The World's Slowest Instant Messenger, Part II

Finally, something to show for this “Slow Messenger” project, a playful interface for instant messaging. I’ve gotten all the hardware bits cobbled together and most of the firmware. Now I’m working on learning how to tie in AOL Instant Messenger so that messages can be delivered to the device. Fortunately (I think) AOL has opened their API somewhat. You get some sort of key and then can create your own IM applications based on their protocol and network. I don’t know how well this works, but I suspect if it works well-enough, a preposterous projects like this should be able to make good use of it.

I found one little unexpected design glitch — the LED driver (MAX6953) and the EEPROM I’m using (AT24C1024) have the exact same ‘default’ I2C address (0x50). I stumbled across this while trying to debug why the EEPROM didn’t seem to work, even after an electrical test and crap. You can typically hard-wire the chip to take on one of another possible addresses. On the AT241024 you just wire the A1 pin to either GND or VCC and set the A1 bit of the device address either low or high. The MAX6953 has a similar deal, only a larger matrix of possible different addresses, probably because the chip will typically be found in systems with lots of MAX6953s ganged together to drive large LED displays. In my case, it’ll be easier to make some small hardware changes to the Slow Messenger display board than it’ll be to change the AT241024, which is on a generic Flavonoid board that I want to keep as identical as possible to the other one’s to make managing the firmware easier.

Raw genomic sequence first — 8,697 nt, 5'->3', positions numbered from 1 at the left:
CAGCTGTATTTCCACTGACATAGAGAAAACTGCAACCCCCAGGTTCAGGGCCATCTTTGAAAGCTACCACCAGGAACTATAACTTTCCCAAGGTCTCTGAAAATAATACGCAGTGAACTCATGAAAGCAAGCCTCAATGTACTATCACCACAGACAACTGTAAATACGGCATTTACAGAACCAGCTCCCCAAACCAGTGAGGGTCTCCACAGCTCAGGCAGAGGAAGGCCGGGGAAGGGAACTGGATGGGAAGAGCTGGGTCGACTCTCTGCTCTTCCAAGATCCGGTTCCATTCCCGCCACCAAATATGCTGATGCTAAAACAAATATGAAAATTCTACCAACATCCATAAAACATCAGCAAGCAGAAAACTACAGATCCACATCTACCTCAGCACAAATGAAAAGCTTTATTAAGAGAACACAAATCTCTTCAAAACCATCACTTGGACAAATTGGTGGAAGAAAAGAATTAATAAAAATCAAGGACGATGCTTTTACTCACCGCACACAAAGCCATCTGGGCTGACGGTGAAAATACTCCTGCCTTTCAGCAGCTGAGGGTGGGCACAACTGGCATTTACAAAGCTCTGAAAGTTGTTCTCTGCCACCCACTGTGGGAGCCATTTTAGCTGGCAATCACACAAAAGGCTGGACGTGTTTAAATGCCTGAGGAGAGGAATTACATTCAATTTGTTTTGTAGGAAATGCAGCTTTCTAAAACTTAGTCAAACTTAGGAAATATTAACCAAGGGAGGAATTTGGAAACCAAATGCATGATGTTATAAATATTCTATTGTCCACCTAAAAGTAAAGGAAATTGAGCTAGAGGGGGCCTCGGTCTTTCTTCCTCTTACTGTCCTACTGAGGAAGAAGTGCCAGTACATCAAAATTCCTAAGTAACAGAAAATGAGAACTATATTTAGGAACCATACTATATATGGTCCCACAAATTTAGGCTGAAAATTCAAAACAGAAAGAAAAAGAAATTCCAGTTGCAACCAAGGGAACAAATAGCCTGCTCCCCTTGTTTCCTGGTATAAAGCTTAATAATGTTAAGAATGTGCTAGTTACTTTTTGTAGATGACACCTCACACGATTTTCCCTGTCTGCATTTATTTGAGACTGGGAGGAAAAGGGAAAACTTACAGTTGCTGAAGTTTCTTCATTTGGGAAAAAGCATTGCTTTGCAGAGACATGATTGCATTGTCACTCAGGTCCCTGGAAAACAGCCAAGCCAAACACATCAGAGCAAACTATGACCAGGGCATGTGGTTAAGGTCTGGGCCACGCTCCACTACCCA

Strange, but I thought that I got closer to having the real-deal I’d understand more about why I’ve committed so much time to doing it. But, I’m no where near understanding why I’m doing it or what it means. This may be beyond the near future and somewhere from another planet.

I heard someone confuse the Near Future Laboratory with corporate R&D. Like, essentially assuming that what I was doing was stuff just around the bend that someone at some corporate lab or product design operation is probably better suited to develop. Whatev. The Near Future Laboratory is the other near future — the one no one in a corporate lab would really think about because the demands of commerce minimize risk, don’t even scratch their heads if the perceived market is too small, and only think about what can be realized to help make next year’s earnings look good. Just to clarify.

Slow Messenger Part III

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